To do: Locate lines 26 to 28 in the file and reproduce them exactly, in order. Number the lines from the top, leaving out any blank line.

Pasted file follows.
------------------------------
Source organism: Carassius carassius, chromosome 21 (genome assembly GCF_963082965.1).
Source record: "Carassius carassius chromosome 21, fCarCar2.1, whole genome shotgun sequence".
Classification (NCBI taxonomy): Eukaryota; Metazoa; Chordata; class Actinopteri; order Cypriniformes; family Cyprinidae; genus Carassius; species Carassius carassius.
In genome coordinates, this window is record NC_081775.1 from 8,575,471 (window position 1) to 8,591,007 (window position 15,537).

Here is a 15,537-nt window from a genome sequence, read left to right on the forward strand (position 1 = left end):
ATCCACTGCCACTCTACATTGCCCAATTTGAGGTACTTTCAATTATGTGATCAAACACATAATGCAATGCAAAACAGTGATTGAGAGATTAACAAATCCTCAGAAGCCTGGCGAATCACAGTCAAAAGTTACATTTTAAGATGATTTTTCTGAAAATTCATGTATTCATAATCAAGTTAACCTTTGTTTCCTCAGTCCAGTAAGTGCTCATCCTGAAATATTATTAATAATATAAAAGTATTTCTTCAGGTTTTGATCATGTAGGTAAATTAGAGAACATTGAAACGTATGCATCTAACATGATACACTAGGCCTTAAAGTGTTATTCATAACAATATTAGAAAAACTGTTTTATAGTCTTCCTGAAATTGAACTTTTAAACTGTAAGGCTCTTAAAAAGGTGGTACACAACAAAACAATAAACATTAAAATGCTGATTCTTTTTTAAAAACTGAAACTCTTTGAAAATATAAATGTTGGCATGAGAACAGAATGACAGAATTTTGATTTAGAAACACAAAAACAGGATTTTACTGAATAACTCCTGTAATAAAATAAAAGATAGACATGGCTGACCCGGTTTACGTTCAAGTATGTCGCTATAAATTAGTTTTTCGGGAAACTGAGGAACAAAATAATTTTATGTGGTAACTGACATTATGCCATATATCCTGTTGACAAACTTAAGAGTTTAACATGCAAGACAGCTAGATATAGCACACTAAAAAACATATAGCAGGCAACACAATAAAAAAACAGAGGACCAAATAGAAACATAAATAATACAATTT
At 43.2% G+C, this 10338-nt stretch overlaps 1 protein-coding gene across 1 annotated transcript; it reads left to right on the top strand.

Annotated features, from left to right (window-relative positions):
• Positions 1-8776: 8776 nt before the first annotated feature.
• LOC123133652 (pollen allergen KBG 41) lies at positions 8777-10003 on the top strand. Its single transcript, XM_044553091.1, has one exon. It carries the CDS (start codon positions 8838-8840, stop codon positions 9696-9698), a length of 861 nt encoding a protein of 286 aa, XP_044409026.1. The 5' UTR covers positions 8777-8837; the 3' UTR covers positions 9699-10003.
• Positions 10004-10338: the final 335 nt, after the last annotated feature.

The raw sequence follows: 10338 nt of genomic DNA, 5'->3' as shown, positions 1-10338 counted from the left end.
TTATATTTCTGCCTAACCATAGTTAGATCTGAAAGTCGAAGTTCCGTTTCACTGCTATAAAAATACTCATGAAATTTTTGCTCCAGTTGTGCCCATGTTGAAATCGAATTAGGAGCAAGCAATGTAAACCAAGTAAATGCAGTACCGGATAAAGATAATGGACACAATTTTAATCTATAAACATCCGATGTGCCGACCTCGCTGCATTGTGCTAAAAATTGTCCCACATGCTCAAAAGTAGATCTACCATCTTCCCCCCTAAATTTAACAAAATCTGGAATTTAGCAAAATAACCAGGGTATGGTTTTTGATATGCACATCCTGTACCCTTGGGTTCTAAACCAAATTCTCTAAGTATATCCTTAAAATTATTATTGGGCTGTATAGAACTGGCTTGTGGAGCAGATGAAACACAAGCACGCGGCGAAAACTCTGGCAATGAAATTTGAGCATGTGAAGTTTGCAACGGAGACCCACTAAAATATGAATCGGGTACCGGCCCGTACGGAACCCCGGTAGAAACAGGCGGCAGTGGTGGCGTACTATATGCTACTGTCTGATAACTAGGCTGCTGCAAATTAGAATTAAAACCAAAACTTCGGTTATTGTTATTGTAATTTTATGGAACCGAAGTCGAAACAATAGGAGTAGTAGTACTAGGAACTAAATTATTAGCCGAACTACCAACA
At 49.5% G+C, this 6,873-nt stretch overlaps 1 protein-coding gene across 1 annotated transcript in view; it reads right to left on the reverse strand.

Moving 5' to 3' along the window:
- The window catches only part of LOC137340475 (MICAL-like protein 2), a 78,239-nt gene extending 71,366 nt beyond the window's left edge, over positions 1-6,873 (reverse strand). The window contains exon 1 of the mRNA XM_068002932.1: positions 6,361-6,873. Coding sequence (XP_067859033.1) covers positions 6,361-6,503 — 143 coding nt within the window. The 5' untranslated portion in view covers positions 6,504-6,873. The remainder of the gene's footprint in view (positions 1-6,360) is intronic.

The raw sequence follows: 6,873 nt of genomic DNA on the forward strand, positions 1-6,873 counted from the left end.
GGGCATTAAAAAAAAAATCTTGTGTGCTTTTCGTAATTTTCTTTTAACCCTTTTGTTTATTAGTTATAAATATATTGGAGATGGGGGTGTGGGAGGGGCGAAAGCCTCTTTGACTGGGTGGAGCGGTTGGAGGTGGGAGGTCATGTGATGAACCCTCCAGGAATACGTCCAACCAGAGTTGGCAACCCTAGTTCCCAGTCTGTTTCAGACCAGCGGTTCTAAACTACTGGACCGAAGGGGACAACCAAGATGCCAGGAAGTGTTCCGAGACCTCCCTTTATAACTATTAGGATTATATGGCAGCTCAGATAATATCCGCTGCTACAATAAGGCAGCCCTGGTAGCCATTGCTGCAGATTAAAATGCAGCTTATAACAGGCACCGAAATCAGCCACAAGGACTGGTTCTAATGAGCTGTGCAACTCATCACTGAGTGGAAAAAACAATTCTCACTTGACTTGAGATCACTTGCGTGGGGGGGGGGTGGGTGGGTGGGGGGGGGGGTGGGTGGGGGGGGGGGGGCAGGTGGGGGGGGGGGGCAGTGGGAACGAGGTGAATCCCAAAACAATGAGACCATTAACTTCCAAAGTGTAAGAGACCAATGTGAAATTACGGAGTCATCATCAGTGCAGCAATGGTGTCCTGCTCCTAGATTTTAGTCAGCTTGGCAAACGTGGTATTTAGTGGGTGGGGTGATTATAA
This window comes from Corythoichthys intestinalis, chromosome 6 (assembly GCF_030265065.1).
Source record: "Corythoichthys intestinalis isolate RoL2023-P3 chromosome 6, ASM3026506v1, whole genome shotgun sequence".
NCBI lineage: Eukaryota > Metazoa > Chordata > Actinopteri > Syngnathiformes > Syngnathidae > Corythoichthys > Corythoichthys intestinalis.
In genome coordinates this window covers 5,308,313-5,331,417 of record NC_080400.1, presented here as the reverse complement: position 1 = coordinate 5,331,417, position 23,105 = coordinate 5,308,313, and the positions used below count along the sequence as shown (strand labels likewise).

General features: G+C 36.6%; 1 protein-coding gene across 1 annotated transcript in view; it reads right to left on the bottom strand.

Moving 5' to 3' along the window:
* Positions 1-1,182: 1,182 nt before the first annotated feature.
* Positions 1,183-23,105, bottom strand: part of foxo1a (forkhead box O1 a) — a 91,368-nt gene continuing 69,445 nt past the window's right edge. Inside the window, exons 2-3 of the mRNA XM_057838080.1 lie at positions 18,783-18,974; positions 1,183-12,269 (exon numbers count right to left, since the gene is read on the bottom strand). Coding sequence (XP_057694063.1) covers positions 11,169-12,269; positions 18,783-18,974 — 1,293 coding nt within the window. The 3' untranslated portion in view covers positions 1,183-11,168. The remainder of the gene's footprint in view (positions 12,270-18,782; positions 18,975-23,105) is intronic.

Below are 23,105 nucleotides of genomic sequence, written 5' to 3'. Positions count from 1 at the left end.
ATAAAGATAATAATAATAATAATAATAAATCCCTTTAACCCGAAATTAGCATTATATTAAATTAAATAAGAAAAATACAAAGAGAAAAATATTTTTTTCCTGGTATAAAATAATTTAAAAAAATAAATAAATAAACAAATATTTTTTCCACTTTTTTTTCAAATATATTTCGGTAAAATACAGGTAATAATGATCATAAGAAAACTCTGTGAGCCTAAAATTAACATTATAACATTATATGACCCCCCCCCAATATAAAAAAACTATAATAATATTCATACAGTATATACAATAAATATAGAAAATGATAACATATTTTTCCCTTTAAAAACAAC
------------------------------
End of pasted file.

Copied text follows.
* Positions 1,183-23,105, bottom strand: part of foxo1a (forkhead box O1 a) — a 91,368-nt gene continuing 69,445 nt past the window's right edge. Inside the window, exons 2-3 of the mRNA XM_057838080.1 lie at positions 18,783-18,974; positions 1,183-12,269 (exon numbers count right to left, since the gene is read on the bottom strand). Coding sequence (XP_057694063.1) covers positions 11,169-12,269; positions 18,783-18,974 — 1,293 coding nt within the window. The 3' untranslated portion in view covers positions 1,183-11,168. The remainder of the gene's footprint in view (positions 12,270-18,782; positions 18,975-23,105) is intronic.

Below are 23,105 nucleotides of genomic sequence, written 5' to 3'. Positions count from 1 at the left end.
ATAAAGATAATAATAATAATAATAATAAATCCCTTTAACCCGAAATTAGCATTATATTAAATTAAATAAGAAAAATACAAAGAGAAAAATATTTTTTTCCTGGTATAAAATAATTTAAAAAAATAAATAAATAAACAAATATTTTTTCCACTTTTTTTTCAAATATATTTCGGTAAAATACAGGTAATAATGATCATAAGAAAACTCTGTGAGCCTAAAATTAACATTATAACATTATATGACCCCCCCCCAATATAAAAAAACTATAATAATATTCATACAGTATATACAATAAATATAGAAAATGATAACATATTTTTCCCTTTAAAAACAAC